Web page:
According to the US Geological Survey, the average person uses 80-100 gallons of water per day if a disaster strikes, normal water usage is drastically reduced for survival purposes.
The concept of using your bathtub(s) for emergency storage is an excellent survival backup plan that requires minimal preparation and can provide as much as 100 gallons per bathtub in your home, a smart and simple solution.
This solution should not replace having stored water but complement what you are currently doing as a backup.
Water is a priority in a survival situation. One thing you can count on is that the majority of people will not be prepared and will depend on the authorities, local stores, or family and friends to provide for their needs. Hurricane Sandy and Katrina provided many examples of people not prepared.
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According to the National Center for Disaster Preparedness at Columbia University’s Mailman School of Public Health, Americans are grossly unprepared for the next disaster. He says horrific events such as 9/11 and Hurricane Katrina have served less as wake-up calls than snooze alarms before Americans are pulled back into complacency.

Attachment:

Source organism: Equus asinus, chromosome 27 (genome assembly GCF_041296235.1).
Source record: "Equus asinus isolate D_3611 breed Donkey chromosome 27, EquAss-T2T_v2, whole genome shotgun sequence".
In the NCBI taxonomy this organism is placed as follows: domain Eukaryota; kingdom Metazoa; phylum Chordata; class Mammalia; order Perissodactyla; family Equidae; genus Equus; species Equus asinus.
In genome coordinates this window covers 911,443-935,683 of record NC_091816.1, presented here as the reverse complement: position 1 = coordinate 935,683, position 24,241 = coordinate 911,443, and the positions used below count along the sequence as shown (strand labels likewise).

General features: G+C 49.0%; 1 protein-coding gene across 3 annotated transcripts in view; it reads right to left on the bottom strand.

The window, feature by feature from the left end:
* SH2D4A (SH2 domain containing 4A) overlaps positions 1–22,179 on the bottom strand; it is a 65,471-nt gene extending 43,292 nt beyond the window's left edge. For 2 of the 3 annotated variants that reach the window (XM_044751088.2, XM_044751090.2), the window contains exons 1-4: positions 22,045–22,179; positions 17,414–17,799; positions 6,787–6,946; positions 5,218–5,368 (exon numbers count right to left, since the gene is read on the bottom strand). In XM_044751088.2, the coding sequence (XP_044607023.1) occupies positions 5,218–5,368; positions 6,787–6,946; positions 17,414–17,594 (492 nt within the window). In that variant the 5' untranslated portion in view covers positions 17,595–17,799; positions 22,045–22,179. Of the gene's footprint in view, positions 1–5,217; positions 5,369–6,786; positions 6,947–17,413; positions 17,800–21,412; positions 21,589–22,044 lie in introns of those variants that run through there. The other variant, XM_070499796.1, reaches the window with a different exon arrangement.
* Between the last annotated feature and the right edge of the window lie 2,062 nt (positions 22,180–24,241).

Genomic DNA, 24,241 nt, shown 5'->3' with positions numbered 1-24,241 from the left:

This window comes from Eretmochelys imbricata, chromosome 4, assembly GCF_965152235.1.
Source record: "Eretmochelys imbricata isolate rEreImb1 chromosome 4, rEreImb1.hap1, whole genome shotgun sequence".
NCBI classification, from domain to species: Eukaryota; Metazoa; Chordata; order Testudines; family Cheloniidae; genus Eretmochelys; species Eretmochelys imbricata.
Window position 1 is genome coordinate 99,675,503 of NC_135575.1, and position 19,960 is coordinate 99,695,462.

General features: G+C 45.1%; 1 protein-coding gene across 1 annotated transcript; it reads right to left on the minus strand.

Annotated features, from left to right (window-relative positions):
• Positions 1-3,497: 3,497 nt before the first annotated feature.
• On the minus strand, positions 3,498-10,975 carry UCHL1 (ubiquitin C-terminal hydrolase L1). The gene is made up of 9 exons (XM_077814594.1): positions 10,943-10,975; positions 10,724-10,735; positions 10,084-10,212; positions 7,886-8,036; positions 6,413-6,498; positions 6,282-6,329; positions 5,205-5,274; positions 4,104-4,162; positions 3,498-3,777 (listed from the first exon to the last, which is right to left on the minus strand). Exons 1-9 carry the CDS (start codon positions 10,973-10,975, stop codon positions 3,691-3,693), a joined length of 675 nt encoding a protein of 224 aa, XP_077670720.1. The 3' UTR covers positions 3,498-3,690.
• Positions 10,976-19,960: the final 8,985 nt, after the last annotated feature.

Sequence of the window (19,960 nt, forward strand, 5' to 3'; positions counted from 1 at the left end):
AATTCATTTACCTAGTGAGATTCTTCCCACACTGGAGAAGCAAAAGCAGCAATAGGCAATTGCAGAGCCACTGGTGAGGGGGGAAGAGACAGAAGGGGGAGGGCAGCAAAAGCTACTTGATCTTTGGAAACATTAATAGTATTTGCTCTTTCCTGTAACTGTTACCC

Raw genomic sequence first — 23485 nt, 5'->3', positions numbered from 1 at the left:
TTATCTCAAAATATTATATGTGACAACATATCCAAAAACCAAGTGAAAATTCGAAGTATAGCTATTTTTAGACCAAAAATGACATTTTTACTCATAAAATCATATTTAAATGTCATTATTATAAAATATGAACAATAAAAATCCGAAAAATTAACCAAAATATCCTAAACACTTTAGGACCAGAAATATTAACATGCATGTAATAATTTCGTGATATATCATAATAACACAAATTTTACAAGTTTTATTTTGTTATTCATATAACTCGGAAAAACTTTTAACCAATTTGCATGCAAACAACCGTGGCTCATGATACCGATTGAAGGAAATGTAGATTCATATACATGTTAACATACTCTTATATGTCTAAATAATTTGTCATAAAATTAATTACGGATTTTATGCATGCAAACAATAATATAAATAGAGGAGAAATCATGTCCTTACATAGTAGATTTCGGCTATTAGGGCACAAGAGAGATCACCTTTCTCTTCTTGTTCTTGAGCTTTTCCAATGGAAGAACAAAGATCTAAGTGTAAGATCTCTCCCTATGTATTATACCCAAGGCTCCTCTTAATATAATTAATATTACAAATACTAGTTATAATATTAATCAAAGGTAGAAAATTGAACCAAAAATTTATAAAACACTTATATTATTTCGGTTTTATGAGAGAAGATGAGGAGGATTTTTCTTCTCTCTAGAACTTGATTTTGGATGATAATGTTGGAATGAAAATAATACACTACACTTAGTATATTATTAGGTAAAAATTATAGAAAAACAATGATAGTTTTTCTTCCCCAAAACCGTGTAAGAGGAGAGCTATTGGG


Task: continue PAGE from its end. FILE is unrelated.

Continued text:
The water BOB is simple to use for storing water and using it for your everyday needs. Lay the liner in any standard bathtub, attach the fill sock to the faucet, and fill the bladder, which takes approximately 20 minutes.
Why Fill the Bathtub with Water Before a Storm?
If you have been warned of a disaster, hurricane, and tropical storm or if there has been a main water break, then activation of your bathtub emergency water storage container may be necessary. Anytime you suspect your water supply may be compromised and you need more water is a good time. Ideally, you will have enough bathtub plastic containers for all of your bathtubs and sinks too!
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How Do You Store Water In a Bathtub? Why Not Fill the Bathtub Directly?
Some people wonder why you need a plastic aquapod water storage container. Why not fill the bathtub?
You could certainly do that but not without risking the scum and bacteria of a bathtub, even one that has been spotlessly cleaned. You don’t want water sitting around where all kinds of debris (people and dog hair, bugs, or particles) can contaminate the contents. A sealed plastic container protects the water, keeps it cleans, and allows it to be ready for short-term use.
Most systems hold anywhere between 60 to 100 gallons of fresh drinking water in any standard bathtub in an emergency. Constructed heavy-duty food-grade plastic, the plastic container keeps water fresh and clean for drinking, cooking, washing, and flushing.
Most systems are easy to use. Lay the liner in any standard bathtub, attach the fill sock to the faucet and fill the bladder, which takes approximately 20 minutes. A siphon pump is included to dispense the water into jugs or pitchers easily.
You can also find water containment systems for sinks too.